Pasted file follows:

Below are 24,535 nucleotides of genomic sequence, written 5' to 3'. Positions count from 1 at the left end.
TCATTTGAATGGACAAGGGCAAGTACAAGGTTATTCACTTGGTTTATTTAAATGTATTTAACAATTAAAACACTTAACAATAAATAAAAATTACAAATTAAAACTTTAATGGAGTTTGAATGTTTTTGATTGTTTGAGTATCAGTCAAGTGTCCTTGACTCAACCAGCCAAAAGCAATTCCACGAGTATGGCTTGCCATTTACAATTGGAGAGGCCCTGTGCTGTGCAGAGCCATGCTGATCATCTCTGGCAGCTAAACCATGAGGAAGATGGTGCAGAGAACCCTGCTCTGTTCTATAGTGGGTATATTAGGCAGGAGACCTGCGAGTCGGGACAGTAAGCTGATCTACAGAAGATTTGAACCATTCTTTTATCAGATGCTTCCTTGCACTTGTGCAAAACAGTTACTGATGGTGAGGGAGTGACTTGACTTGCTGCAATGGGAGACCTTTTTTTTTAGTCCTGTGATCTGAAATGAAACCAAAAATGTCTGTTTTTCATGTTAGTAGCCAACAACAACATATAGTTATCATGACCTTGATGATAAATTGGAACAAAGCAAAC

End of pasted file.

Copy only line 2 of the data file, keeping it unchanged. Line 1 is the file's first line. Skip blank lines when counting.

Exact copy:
TCATTTGAATGGACAAGGGCAAGTACAAGGTTATTCACTTGGTTTATTTAAATGTATTTAACAATTAAAACACTTAACAATAAATAAAAATTACAAATTAAAACTTTAATGGAGTTTGAATGTTTTTGATTGTTTGAGTATCAGTCAAGTGTCCTTGACTCAACCAGCCAAAAGCAATTCCACGAGTATGGCTTGCCATTTACAATTGGAGAGGCCCTGTGCTGTGCAGAGCCATGCTGATCATCTCTGGCAGCTAAACCATGAGGAAGATGGTGCAGAGAACCCTGCTCTGTTCTATAGTGGGTATATTAGGCAGGAGACCTGCGAGTCGGGACAGTAAGCTGATCTACAGAAGATTTGAACCATTCTTTTATCAGATGCTTCCTTGCACTTGTGCAAAACAGTTACTGATGGTGAGGGAGTGACTTGACTTGCTGCAATGGGAGACCTTTTTTTTTAGTCCTGTGATCTGAAATGAAACCAAAAATGTCTGTTTTTCATGTTAGTAGCCAACAACAACATATAGTTATCATGACCTTGATGATAAATTGGAACAAAGCAAAC